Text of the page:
"The climate is changing much faster than the international efforts to address it and the political rhetoric does not match the scale and the seriousness of the problem."
Many economists and policy makers, also many from the environmental movement advocate a fundamental shift towards “green growth” based on enhanced material/resource/energy efficiency, changes towards a service-dominated economy and a switch in the energy mix favouring renewable forms of energy. Market mechanisms are mostly the main vehicle to reach there, even if government interventions are part of the proposal - after all there was never and nowhere a "free market".
According to the report "Can Green Growth Really Work?" from the Heinrich-Böll-Stiftung, "green growth" may work well in creating growth with reduced environmental load per GDP unit. But the paper, by Ulrich Hoffmann, argues that growth, technological, population-expansion and governance constraints cast a very long shadow on the “green growth” hopes.
Hoffmann cuations that we should not deceive ourselves into believing that such an approach will be sufficient to cope with the complexities of climate change. It may rather give much false hope and excuses to do nothing really fundamental that should bring about a U-turn of global GHG emissions. The proponents of a resource efficiency revolution, re-structuring of economies and a drastic change in the energy mix need to scrutinize the historical evidence, in particular the arithmetic of economic and population growth.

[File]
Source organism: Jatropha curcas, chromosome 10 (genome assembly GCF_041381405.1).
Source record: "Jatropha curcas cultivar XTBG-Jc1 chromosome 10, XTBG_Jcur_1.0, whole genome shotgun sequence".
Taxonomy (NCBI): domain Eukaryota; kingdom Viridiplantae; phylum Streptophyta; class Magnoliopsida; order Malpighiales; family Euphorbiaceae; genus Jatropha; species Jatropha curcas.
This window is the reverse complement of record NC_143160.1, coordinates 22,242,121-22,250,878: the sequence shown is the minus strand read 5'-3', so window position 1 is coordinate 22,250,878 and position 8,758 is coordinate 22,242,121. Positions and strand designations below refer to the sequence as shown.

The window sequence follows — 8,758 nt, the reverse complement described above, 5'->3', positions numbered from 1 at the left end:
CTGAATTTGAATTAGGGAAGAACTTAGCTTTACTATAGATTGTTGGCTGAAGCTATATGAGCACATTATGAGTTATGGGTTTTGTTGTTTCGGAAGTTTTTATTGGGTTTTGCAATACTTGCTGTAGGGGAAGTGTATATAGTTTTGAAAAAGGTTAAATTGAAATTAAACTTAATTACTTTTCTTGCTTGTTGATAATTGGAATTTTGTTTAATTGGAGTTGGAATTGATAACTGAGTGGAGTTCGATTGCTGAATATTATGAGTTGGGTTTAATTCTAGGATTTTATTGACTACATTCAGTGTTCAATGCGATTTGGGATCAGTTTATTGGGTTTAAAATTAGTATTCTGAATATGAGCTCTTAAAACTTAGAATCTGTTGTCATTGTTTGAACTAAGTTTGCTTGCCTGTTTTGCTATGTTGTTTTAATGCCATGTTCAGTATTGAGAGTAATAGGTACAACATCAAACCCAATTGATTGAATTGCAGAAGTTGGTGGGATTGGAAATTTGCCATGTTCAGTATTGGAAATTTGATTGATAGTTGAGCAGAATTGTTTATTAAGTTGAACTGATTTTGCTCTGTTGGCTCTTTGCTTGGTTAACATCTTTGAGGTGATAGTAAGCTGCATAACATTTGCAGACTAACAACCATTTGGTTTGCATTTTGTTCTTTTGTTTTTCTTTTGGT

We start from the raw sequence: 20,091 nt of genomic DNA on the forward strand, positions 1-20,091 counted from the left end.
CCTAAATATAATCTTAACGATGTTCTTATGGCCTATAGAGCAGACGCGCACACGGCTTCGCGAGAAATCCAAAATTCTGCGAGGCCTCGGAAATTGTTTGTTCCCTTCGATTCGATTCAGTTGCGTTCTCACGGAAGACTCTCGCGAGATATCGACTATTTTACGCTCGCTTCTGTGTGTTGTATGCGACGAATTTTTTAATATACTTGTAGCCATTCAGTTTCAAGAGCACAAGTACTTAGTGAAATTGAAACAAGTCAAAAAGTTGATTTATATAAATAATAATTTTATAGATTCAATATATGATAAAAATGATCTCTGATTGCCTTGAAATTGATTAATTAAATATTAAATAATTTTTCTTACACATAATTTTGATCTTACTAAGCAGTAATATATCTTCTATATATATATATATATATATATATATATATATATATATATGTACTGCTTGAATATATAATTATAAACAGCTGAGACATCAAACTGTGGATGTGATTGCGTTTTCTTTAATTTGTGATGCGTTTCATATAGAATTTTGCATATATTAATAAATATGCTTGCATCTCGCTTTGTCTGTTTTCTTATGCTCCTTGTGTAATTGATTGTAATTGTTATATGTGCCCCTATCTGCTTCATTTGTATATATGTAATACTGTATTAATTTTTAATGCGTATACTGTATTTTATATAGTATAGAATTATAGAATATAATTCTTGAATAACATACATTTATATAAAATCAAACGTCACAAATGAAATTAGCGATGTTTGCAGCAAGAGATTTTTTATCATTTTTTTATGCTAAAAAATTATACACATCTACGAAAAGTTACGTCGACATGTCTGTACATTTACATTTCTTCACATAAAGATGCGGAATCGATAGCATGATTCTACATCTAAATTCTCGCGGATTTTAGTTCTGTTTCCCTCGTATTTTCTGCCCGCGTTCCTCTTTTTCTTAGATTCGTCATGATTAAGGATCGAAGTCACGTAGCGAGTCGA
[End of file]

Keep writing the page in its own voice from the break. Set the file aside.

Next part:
For example, energy-related carbon emissions increased much stronger in the first decade of this century than in the 1980s and 1990s, mostly caused by higher carbon intensity of energy generation (notably related to the renaissance of coal in the fuel mix) and strong GDP per-capita growth. In Europe, savings through more fuel efficient cars were outweighed by the strong increase in the car population and the total mileage traveled. New innovations, such as ICT or renewable energy often don't replace older technologies, but are added to the existing technosphere meaning that there potential resource saving is not materialized. Hoffmann also refers to the many aspects of rebound and how efficiency gains may not lead to the savings one expect (see also my blog post Jevons paradox - why efficiency is a liar word).
He points to the inherent growth mania of capitalism and that is is needed to keep the wheels spinning and people content and concludes that the required transformation goes far beyond innovation and structural changes including better distribution of income and wealth, as well as limitation of market power. Climate change calls into question the global equality of opportunity for prosperity (i.e. ecological justice and development space) and is thus a huge developmental challenge for all countries, but particularly for the global South and a question of life and death for some developing countries.
Ulrich Hoffmann was until the end of 2014 the Senior Trade Policy Advisor to the Director of the International Trade Division of the United Nations Conference on Trade and Development (UNCTAD).